Beyond those events are two appearances by the PGA AT&T National, better known as Tiger Woods’ tournament, at Aronimink Golf Club in Newtown Square in 2010 and 2011; the NCAA Wrestling Championships in 2011 at the Wachovia Center; and the U.S. Men’s Open at Merion in 2013. “That will be a huge event for the region,” Needle said.

No city gets everything it bids for; indeed, the competition for these college and pro championships and related events gets more crowded every year. Philly missed this year on a couple of events that sought, and there will be as many disappointments as successes ahead. That’s just the nature of the process.

One thing the city said it didn’t bid on was a chance to be part of the NCAA Championship City pilot program. Those went to Cleveland, Indianapolis, St. Louis, San Diego, San Antonio and Cary, N.C. Each city will serve as the host of multiple NCAA Division I, Division II and Division III national championships from 2009 through 2012. The city approached 36 cities; 21 applied. The final picks were announced back in mid-September. Needle said that one was on their radar but didn’t fit into the long-term plans.

“We had looked at it when it came out and realistically the challenge we thought in this market and some of the other first-year markets is being able to make some of those Division II and III championships work to the level that we would want and the NCAA would want,” he said. “And in some cases those are just better served to be in smaller markets that can support them. We’d be concerned that a smaller championship could get lost in the shuffle and, frankly, we try to focus on things that we think will really be a home run, will work for the city and the event organizer, and that the fans will embrace.  We’ve had some good success bidding for NCAA events, with everything from lacrosse to obviously basketball to wrestling that we have coming up in 2011. We think we’re better served just being selective for specific events when those opportunities arise.”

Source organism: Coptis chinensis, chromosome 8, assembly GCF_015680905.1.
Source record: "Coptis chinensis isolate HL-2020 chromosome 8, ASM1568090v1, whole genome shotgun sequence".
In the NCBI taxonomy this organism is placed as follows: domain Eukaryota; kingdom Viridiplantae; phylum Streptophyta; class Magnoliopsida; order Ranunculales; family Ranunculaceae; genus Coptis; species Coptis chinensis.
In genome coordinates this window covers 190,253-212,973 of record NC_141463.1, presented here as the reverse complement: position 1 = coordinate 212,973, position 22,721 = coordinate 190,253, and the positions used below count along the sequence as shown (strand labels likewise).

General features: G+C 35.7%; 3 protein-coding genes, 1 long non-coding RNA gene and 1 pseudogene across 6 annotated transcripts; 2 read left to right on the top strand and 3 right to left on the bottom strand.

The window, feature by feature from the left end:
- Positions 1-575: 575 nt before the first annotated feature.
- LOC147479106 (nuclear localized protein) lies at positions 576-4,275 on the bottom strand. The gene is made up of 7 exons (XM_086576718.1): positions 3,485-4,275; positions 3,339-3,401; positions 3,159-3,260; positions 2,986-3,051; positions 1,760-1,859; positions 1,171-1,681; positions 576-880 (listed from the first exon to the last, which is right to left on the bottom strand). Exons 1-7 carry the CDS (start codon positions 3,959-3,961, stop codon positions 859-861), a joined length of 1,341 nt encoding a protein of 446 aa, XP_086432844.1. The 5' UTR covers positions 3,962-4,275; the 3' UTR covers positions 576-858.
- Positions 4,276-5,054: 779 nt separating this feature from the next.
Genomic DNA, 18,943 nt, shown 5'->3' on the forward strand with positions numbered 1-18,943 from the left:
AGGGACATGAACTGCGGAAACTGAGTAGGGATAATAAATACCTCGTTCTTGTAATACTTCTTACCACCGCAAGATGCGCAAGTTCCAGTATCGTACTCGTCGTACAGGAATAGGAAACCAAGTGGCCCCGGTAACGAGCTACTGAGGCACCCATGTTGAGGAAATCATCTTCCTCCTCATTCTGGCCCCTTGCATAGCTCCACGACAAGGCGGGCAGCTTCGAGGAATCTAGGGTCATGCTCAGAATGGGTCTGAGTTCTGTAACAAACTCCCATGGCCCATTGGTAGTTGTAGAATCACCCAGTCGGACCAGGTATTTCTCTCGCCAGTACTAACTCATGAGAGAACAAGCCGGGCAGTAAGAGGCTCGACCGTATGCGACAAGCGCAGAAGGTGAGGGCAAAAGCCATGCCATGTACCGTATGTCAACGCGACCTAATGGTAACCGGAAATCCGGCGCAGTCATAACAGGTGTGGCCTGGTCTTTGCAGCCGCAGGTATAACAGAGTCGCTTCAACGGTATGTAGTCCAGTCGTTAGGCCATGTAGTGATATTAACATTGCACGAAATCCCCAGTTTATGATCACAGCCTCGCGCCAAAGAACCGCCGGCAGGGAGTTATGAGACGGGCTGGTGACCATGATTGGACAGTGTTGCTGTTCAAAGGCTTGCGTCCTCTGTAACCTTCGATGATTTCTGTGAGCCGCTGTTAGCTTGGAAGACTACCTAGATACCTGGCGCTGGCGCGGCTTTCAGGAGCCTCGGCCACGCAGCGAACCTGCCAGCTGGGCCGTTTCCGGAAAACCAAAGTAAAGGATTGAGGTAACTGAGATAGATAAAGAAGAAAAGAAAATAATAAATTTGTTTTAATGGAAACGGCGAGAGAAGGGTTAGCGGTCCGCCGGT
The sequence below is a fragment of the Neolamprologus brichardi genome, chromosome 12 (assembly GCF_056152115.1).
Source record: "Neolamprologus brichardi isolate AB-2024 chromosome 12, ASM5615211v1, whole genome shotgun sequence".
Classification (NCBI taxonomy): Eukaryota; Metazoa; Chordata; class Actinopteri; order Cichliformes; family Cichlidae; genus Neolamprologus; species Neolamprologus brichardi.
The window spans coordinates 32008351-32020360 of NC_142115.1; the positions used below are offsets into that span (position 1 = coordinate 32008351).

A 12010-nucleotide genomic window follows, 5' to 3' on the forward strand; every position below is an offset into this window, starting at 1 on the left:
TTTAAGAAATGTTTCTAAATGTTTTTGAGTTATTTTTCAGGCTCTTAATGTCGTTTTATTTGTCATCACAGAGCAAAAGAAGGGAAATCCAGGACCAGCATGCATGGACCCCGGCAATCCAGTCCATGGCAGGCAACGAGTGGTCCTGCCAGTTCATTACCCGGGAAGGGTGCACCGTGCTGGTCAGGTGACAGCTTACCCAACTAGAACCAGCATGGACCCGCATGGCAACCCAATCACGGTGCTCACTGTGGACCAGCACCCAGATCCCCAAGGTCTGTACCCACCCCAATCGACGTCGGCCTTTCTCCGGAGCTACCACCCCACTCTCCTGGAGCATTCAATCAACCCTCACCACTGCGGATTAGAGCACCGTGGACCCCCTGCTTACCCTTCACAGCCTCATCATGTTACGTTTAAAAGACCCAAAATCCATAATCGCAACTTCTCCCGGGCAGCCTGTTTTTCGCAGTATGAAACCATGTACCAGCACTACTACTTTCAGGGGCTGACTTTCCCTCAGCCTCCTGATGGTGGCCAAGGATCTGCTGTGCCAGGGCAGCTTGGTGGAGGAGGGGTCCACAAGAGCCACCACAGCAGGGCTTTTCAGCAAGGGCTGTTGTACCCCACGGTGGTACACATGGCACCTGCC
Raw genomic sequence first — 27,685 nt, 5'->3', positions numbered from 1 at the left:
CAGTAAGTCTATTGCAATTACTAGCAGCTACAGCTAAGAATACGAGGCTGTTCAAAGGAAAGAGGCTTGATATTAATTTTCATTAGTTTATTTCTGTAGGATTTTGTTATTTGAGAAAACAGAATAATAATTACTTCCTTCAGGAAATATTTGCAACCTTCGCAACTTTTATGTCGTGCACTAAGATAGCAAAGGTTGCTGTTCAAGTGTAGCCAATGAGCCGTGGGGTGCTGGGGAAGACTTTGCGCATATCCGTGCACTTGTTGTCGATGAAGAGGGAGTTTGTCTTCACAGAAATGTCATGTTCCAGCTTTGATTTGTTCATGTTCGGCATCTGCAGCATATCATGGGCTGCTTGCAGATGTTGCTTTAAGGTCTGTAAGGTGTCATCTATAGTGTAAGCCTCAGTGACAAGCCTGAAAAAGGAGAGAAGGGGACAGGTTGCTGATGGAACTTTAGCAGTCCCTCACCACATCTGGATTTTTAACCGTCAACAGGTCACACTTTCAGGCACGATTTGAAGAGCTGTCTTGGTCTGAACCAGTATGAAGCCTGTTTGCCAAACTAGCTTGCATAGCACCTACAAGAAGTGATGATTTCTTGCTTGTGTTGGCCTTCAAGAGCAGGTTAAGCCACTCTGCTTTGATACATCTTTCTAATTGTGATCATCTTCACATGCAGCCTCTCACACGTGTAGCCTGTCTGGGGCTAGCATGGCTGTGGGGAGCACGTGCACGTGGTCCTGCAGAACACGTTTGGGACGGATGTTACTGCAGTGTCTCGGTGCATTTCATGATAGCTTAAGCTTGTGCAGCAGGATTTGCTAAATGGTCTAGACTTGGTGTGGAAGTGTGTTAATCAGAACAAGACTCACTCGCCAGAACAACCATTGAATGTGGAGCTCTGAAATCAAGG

And when those arise, will the current economic climate hurt the city’s ability to go after some of these events? Needle thought it could. 

"Realistically, it’s going to be harder to find economic sea dollars from public entities certainly in the near future for understandable reasons,” he said. “So we need to be kind of turning over every stone we can in talking to folks in the private sector, foundations and others to see if they can help us with various bid efforts.”

So does it help knowing other cities are fighting the same financial shortfalls?

“You know what, we assume most people are in the same boat, so you’d like to think that evens the playing field,” Needle said. “But every case is a little bit different and in some cities they might have a stadium where they control the revenue streams. In Philadelphia it’s no longer a municipal building so it’s not like it was when back when it was Veterans Stadium. So it does vary city to city in terms of how much of a challenge it is but, in general, certainly you would think that many people are in that same boat.”